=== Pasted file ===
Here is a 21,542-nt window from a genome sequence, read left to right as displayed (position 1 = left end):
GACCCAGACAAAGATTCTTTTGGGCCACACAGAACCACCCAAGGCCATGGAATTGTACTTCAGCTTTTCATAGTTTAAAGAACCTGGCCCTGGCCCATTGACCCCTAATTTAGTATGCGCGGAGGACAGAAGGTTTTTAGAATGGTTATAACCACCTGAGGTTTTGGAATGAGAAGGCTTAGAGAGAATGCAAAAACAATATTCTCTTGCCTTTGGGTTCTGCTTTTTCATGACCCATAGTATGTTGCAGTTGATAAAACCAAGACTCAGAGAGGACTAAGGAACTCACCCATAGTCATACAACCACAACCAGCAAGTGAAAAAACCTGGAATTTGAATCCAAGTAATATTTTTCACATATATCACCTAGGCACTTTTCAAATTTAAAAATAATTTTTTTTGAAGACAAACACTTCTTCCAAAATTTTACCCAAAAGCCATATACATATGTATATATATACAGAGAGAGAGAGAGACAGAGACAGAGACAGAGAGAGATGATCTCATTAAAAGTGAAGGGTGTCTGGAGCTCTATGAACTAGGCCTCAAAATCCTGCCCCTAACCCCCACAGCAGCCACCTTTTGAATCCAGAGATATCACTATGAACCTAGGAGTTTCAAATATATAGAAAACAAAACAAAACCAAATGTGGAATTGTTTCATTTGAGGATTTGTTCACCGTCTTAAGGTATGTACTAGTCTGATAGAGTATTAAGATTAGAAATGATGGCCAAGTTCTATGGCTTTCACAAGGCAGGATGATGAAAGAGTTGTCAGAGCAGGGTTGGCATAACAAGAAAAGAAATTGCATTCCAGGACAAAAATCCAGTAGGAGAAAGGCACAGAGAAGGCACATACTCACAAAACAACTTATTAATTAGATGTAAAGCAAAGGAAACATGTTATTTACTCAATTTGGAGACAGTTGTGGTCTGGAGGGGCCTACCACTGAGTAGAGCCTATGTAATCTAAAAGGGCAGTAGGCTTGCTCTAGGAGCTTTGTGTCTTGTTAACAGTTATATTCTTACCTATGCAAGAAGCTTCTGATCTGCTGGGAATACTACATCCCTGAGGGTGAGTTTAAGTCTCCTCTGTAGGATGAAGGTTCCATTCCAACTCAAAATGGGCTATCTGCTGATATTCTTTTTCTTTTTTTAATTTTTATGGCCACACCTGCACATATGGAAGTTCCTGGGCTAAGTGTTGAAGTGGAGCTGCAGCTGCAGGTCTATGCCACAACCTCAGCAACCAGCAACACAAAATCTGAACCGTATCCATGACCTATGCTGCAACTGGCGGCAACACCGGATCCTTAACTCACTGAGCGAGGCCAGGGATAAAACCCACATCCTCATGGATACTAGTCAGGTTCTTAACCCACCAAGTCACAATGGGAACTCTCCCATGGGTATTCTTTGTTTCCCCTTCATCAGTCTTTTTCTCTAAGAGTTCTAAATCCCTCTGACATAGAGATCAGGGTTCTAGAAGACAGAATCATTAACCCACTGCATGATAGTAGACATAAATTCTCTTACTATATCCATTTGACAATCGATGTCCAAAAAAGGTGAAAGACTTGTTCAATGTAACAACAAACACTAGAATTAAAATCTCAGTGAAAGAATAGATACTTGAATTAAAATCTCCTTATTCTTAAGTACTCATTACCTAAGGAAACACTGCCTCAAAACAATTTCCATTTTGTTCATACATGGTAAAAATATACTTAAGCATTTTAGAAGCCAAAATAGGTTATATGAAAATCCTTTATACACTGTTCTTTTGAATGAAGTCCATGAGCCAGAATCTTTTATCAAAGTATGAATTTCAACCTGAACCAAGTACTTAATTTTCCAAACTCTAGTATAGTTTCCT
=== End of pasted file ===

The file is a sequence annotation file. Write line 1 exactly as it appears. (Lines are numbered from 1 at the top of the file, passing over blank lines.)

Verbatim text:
Here is a 21,542-nt window from a genome sequence, read left to right as displayed (position 1 = left end):